This synthesis supported Williams’ argument that fathers are compelled to make a decision on their fathering roles based on a variety of factors rather than choosing which fathering role to take on [9]. Fatherhood is influenced and shaped by sociocultural contexts; therefore, fathering behaviors were not entirely the same in the West, in Asia, and in Africa. Reinforcements and hindrances to fathers’ involvement were not completely the same in these regions. However, one common hindrance to fathers’ involvement across the three regions was fathers’ work commitments. Fathering behaviors and the levels of fathers’ involvement are influenced by fathers’ interactions with infants, marital relationship quality, spousal and familial support, work commitments, breastfeeding, the role of healthcare professionals, fathers’ relationships with their own fathers, fathers’ levels of infant care skills, and the interplay of feelings and attitudes. Father-infant relationships as well as fathers’ sense of responsibility were strengthened and crystalized overtime through interactions and skin-to-skin contact with their infants [36, 38, 39, 45]. Fathers’ desires to become involved fathers (one that assumes the breadwinning role and, at the same time, care for their infant) increased overtime through the rewards of experiencing joy and closeness when fathers interact with their infants [28, 36]. Therefore, paternal skin-to-skin contact should be encouraged especially after an infant’s birth as it helps to strengthen father-infant bonding and results in beneficial infant and paternal outcomes [38, 49]. Marital relationship quality and spousal support influenced fathering behaviors. Fathers who reported good martial relationships with their spouses were found to engage in co-parenting behaviors through communicating with their spouses to cope with the demands of early parenthood [39, 44, 45]. Spousal support spurred fathers’ involvement in increasing fathers’ confidence in performing infant care duties [37]. Good marital relations and spousal support were found to positively influence fathers’ involvement as the appropriate fathering role behavior was crystalized [50]. On the other hand, marital conflict was found to reduce fathers’ engagement with their infants and co-parenting styles were less democratic [51]. A quasi-experimental study revealed that fathers who attended father-focused discussion classes on stress, coping strategies, social support, and spousal relations significantly increased their use of reasoning during spousal conflicts and housework activities compared to fathers who attended traditional childbirth classes [52]. Therefore, co-parenting behaviors and marital conflict resolution should be educated to new parents during the antenatal period. The intrusion of their infants and being forced to be involved by their spouses were reported by fathers as reasons of their deteriorating marital relationships. The lack of couple time [40, 45] and the sudden added responsibility that fathers were forced to take up created stress and discontentment in their fathering roles [37]. Spousal support to be involved in caring for their infants was found to be unique to the Western context as Singapore studies revealed the presence of maternal gatekeeping due to the perceived lack of infant care skills by mothers [47]. Fathers in Singapore were not expected to provide physical and emotional care for their infants by their spouses and family members, and their involvement was thus hindered [46, 47]. Fathers felt that their participation was not needed and were confused about the fathering role.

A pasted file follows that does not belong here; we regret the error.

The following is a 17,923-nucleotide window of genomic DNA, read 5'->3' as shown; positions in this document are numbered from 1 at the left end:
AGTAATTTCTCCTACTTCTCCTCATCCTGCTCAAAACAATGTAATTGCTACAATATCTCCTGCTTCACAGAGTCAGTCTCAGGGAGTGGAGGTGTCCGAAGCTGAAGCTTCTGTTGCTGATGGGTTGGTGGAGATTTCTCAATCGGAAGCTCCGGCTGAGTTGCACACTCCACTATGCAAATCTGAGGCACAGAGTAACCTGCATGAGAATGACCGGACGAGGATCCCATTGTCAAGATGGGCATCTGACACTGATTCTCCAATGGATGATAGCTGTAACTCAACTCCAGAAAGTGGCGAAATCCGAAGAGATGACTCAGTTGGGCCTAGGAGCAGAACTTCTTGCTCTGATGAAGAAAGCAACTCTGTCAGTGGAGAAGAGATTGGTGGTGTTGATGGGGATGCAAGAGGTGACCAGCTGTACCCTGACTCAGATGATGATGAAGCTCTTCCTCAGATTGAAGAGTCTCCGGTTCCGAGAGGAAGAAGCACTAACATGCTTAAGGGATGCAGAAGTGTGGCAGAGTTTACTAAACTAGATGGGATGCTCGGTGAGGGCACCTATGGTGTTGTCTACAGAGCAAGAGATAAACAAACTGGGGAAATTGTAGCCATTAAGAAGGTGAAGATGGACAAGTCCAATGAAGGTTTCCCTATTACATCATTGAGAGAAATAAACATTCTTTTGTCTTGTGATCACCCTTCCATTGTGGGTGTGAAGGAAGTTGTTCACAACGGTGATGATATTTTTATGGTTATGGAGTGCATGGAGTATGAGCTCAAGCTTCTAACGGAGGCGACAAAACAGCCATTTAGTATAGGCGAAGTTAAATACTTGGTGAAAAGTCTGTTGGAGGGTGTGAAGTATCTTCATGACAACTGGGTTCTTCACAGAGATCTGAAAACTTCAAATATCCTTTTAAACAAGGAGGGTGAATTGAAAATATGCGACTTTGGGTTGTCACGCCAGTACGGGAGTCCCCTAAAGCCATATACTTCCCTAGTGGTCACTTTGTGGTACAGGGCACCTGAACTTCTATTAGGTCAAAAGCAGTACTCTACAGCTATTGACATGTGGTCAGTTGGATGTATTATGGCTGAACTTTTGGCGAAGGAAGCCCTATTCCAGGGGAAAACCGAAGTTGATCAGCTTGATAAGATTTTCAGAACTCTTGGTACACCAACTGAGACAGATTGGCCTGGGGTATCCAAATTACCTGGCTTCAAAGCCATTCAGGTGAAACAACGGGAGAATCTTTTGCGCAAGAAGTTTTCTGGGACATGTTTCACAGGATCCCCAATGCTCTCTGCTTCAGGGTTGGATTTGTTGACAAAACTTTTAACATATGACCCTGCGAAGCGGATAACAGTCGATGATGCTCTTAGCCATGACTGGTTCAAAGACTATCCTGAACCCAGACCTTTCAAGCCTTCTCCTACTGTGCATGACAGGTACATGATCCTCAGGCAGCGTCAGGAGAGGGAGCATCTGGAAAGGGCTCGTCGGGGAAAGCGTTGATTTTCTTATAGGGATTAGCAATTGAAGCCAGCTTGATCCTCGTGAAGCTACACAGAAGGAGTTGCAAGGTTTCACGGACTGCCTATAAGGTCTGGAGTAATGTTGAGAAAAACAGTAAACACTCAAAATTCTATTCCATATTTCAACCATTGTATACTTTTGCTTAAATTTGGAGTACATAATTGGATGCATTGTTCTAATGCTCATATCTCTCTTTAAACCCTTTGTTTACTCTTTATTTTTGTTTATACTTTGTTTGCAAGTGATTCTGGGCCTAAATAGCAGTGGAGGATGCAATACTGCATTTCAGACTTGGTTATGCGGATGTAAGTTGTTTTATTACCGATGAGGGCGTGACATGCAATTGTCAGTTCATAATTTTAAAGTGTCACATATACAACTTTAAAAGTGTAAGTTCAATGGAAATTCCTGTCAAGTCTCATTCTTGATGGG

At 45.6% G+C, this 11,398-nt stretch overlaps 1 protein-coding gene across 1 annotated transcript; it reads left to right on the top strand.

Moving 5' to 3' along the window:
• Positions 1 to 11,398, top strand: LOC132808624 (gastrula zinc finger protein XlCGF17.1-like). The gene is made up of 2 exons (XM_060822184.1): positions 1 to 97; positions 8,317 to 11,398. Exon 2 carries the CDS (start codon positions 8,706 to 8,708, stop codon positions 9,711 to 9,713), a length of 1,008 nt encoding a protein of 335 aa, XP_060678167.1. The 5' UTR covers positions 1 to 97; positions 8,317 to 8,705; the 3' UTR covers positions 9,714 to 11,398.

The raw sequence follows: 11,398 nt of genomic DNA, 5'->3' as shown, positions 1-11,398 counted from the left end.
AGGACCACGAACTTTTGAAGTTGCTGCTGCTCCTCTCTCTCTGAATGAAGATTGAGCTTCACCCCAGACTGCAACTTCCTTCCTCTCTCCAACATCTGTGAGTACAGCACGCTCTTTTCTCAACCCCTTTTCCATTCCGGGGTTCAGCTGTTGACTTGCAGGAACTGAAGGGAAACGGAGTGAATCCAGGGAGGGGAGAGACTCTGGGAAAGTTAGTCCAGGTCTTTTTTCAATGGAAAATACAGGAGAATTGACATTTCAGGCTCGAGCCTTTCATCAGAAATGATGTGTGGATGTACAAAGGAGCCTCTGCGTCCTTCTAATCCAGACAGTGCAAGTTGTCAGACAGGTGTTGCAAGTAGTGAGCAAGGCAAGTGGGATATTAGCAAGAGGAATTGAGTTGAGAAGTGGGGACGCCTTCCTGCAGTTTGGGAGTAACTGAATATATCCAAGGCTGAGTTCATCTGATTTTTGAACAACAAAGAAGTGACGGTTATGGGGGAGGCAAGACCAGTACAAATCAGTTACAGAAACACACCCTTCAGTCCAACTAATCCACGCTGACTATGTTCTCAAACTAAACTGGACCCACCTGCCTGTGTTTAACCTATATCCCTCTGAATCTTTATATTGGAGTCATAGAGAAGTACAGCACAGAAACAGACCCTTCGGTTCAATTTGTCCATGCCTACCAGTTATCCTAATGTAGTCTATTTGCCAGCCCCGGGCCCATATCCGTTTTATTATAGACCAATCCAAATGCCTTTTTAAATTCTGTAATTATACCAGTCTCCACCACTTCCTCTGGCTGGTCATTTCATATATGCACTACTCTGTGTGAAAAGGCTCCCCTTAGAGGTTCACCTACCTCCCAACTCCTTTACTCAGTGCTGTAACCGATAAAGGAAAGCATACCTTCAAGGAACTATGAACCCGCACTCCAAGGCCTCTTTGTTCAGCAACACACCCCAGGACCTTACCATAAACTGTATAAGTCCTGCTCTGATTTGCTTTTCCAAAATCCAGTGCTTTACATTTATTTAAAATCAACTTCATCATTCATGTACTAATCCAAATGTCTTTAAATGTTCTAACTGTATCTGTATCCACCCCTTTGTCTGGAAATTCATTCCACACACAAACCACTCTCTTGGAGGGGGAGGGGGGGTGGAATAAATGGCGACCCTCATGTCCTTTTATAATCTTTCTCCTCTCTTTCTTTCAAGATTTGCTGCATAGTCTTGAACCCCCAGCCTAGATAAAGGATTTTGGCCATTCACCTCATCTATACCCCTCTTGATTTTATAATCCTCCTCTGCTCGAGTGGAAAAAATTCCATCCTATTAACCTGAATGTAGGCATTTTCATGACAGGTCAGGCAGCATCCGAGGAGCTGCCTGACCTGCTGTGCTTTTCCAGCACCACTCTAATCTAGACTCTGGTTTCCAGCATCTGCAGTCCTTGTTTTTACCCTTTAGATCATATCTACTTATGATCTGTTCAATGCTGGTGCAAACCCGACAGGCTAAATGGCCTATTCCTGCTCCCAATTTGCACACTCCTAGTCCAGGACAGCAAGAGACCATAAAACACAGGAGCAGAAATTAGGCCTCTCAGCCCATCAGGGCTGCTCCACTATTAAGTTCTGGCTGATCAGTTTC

Family members were highly involved in caring for their infants in Singapore, unlike in the West where family life was seen to be independent of extended families and relatives [45]. Another source of fathers’ stress arose from relationships with family members; in particular, in the Singapore context where the help of family members was engaged during the confinement period [10, 46, 47]. Familial relation was less joyous between Chinese fathers and their elders (parents or parents-in-law) due to the conflicting views of cultural confinement rituals. Tension due to differing philosophy on how the infant should be taken care of was found in familial relation of Singapore Chinese families [46, 47]. Aside from cultural practices and beliefs, unique to the Singapore context is the socially-defined father’s role of being a provider and breadwinner of the family [10, 46, 47]. Fathers were not expected to be involved in the care of their infants by their spouses and members of the family despite their desires to be involved [46, 47]. These are sociocultural factors that hindered fathers’ involvement, which are unique in the Singapore context. Other hindrances of fathers’ involvement included work commitments, sleep-deprivation, and lack of infant care skills. Fathers found it challenging to juggle with the provider’s role and trying to be nurturing fathers due to work commitments that took away their time with their infants. Increasing the duration of paternity leave and the possibility of flexible work hours during the early postpartum period could be helpful to new parents during this transition period [47]. Fathers’ lack of infant care skills resulted in maternal gatekeeping and the fear of taking care of their infants, which reduced their involvement [38, 47]. As such, fathers should be equipped with infant care skills and expectant knowledge of the early postpartum period during antenatal classes. Breastfeeding is a unique factor that is both a reinforcement and hindrance to fathers’ involvement. Fathers’ involvement was not absent but delayed as fathers saw the need to ‘catch-up’ in their father-infant relationships to that of mother-infant relationships after their infants were weaned [42]. The process of breastfeeding shaped fathers’ attitudes and desires to build their father-infant relationships at a later stage. Ways of involving fathers even when the child is being fully breastfed should be encouraged.